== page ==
Marinated olives
Olives marinated in : olive oil, paprika, lemon, salt, pepper, harissa, cumin and other spices and herbs [9]

Desserts[edit]

Name Image Type Description
Baklava Baklava - Turkish special, 80-ply.JPEG Dessert A rich, sweet pastry featured in many cuisines of the former Ottoman, Arab, and Iranian countries. It is a pastry made of layers of phyllo dough filled with chopped nuts and sweetened with syrup or honey.
Briouat bil luz Dessert Pastry stuffed with almond paste[3]
Faqqas Dessert A type of macaroon made with semolina flour.[1]
Ghoriba (Ghriyyaba) Dessert Biscuits flavored with aniseed and sesame seeds, or almonds and raisins.[1]
Keneffa Dessert A variety of bastila dessert[1]
Kaab el ghzal Dessert Almond Paste/Sugar[1]
Limun bel-Qerfa o khayezzou mahekouk(carrotte) Dessert Oranges/Cinnamon
Ma'amoul Date Maamul, Pistachio Baklava and Coffee - Moroccan Soup Bar.jpg Dessert Small shortbread pastries filled with dates, pistachios or walnuts (or occasionally almonds, figs, or other fillings).
Milk Pastilla Dessert Pastilla/Milk/Almonds/Vanilla
Rozz bel Hleeb (Rice pudding) Dessert Milk/Rice/Orange Blossom Water
Chebakia
Shabbakiya[1]
Chebakia.jpg Dessert Fried dough "rose" dipped in honey and sesame seeds
Seffa
Sfaa[3]
Sweet couscous made with cinnamon, sugar, and sometimes studded with prunes, raisins and almonds.[1] It is served with cream.[3]
Sellou Sfouf.jpg Dessert Roasted flour mixed with butter or olive oil, sugar or honey, cinnamon, almonds (or sometimes peanuts), and other ingredients[1]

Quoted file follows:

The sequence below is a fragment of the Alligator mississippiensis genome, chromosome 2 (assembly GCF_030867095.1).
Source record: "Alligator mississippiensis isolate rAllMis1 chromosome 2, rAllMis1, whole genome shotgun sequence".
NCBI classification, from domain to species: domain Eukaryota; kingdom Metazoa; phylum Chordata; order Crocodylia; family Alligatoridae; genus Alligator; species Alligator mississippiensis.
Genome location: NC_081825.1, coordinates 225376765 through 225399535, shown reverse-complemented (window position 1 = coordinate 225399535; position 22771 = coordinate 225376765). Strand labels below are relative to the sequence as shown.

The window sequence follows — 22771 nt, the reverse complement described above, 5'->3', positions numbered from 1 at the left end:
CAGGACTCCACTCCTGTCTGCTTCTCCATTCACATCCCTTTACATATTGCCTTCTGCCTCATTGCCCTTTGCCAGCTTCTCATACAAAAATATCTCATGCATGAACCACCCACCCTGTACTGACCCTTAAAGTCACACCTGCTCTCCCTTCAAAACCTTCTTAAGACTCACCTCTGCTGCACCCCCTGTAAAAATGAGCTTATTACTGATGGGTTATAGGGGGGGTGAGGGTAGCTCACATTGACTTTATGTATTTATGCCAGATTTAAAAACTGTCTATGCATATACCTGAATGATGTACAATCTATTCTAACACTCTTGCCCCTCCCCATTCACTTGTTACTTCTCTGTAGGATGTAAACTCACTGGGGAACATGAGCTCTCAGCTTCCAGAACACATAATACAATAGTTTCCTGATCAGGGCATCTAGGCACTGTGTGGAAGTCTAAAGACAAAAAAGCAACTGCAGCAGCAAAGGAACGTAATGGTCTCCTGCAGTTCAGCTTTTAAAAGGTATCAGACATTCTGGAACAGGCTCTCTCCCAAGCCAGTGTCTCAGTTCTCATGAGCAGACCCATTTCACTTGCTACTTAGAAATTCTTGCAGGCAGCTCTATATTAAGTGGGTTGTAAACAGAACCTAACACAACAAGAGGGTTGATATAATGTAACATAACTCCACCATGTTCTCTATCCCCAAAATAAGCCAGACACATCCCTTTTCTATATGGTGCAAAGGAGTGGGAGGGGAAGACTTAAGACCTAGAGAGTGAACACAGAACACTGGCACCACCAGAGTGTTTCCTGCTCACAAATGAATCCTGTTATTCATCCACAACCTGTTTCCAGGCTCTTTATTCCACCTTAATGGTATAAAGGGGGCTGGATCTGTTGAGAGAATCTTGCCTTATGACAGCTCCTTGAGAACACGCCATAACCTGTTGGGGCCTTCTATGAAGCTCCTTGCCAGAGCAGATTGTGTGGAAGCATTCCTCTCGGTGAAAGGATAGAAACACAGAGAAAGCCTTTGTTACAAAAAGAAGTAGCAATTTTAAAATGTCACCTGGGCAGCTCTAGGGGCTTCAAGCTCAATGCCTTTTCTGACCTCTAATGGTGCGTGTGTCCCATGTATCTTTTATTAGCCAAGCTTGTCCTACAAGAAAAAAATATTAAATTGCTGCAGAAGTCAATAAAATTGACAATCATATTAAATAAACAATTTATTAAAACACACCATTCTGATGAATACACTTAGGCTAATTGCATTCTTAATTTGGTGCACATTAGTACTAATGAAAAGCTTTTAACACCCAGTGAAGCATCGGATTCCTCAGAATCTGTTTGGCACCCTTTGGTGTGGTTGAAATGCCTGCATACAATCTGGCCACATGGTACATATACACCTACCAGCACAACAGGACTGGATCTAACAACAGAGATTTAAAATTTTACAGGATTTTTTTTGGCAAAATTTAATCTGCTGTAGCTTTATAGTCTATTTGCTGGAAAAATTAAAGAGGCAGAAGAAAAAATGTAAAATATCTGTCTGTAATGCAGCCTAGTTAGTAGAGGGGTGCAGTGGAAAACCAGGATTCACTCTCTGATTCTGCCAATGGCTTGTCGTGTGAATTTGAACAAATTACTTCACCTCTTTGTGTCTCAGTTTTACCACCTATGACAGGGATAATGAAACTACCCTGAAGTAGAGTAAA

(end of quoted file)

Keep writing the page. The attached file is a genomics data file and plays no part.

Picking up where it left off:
Sfenj Freshly fried doughnuts bought from a shop on Rue de Berrima in Marrakech Dessert A doughnut sprinkled with sugar or soaked in honey.

Drinks[edit]

Name Image Type Description
'Asseer Rumman Pomegranate/Orange Blossom Water
'Asseer Limun Orange juice
Diks Le Grand Café de la Poste.jpg Moroccan 'nus-nus' or 'half-half'
Beet Juice Beet juice-02.jpg Beets/Orange Blossom Water
Grape juice White grapes
Maghrebi mint tea The menthe.jpg Green tea with mint and copious sugar

See also[edit]

References[edit]

  1. ^ a b c d e f g h i j k l m Catherine Hanger (2000). Morocco: World Food. Lonely Planet. p. 98. ISBN 1-86450-024-7.
  2. ^ "Moroccan Chicken Briouats - Like Eating a Bite-Sized Bastilla!".
  3. ^ a b c d e f Anthony Ham; Paula Hardy; Alison Bing; Lonely Planet Publications (2007). Morocco. Lonely Planet. p. 74. ISBN 1-74059-974-8.
  4. ^ "Archived copy". Archived from the original on 2008-10-01. Retrieved 2009-03-13.CS1 maint: Archived copy as title (link)
  5. ^ Kitty Morse; Danielle Mamane; Owen Morse (2001). The Scent of Orange Blossoms: Sephardic Cuisine from Morocco. Ten Speed Press. p. 98. ISBN 1-58008-269-6.
  6. ^ Khlea Archived 2008-11-20 at the Wayback Machine Saveur.com
  7. ^ a b Zeldes, Leah A. (Nov 11, 2009). "Eat this! Zaalouk, a cooked salad from Morocco". Dining Chicago. Chicago's Restaurant & Entertainment Guide, Inc. Retrieved Nov 12, 2009.
  8. ^ "Taktouka - A Zesty Moroccan Dip of Tomatoes and Roasted Peppers".
  9. ^ "Moroccan Marinated Olives". Moroccan Zest. 2018-09-21. Retrieved 2018-10-06.

External links[edit]